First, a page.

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Is the Labour run NHS in Wales in crisis?

August 11, 2014 10:00 AM

Earlier this year Welsh Labour Health Minister Mark Drakeford, responding to concerns over waiting times, insisted that the NHS in Wales was "under pressure" bur denied it was in crisis.

Since then there has been a steady stream of bad news stories that would suggest that if not already at that stage it is certainly heading towards crisis. Waiting lists continue to grow, ambulance response times are appalling - particularly here in RCT. Staff shortages are a concern across an increasing number of specialities and recent headline making events have raised concerns about clinical standards.

Fourteen nurses at the Princess of Wales hospital were suspended following an investigation into falsification of records, several were charged by the Police. Ten were suspended at Prince Charles hospital in Merthyr "as a precaution" following the death of an elderly woman.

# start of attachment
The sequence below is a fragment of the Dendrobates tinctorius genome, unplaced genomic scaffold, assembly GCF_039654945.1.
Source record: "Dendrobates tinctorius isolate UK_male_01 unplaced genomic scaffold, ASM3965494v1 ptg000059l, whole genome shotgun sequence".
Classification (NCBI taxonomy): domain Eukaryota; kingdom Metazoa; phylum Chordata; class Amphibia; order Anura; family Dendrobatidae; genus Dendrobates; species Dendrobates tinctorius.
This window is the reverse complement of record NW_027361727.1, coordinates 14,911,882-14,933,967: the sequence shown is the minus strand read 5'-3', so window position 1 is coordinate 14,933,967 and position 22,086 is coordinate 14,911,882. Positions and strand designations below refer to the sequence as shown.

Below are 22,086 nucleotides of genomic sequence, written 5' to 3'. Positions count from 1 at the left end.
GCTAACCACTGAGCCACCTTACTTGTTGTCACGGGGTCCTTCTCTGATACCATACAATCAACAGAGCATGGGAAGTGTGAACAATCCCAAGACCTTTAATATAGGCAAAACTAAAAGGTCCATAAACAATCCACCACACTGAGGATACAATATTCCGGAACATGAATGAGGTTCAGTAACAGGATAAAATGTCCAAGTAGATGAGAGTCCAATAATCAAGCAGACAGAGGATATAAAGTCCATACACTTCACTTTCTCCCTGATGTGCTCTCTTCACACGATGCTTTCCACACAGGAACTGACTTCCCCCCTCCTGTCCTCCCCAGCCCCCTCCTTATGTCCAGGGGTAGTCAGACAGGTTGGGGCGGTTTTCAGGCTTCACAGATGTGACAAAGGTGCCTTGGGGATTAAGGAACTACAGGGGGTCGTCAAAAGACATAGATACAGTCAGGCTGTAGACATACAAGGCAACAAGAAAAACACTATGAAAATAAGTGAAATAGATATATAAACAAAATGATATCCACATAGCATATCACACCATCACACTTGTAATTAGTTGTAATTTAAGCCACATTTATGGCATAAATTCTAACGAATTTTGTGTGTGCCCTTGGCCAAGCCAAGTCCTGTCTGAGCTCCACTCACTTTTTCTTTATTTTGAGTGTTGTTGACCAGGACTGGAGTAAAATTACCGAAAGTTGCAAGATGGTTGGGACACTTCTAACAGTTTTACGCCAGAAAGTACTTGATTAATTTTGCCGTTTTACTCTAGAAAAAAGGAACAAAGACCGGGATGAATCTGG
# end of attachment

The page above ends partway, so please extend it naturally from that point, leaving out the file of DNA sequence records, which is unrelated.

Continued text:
A whistle-blower revealed that there is an investigation under way at the Royal Glamorgan into allegations of bullying by management and concerns over the standard of clinical care as staff are given increased workloads.

To top it all off ITV news reported on 8th August that ambulance staff are considering strike action and a vote of no confidence in the Welsh Ambulance Trust. This in the same week that reports said hundreds of patients were being taken to hospital in Police vehicles owing to a lack of available ambulances.

Yet the Welsh Labour Government continues to bury its head in the sand over it all, with not a murmur from any of the Labour AMs who supposedly represent the people of Rhondda Cynon Taff. The Pontypridd MP and Shadow Secretary of State for Wales seems more concerned with attacking the NHS in England than putting pressure on his colleagues to act in Wales. People deserve better.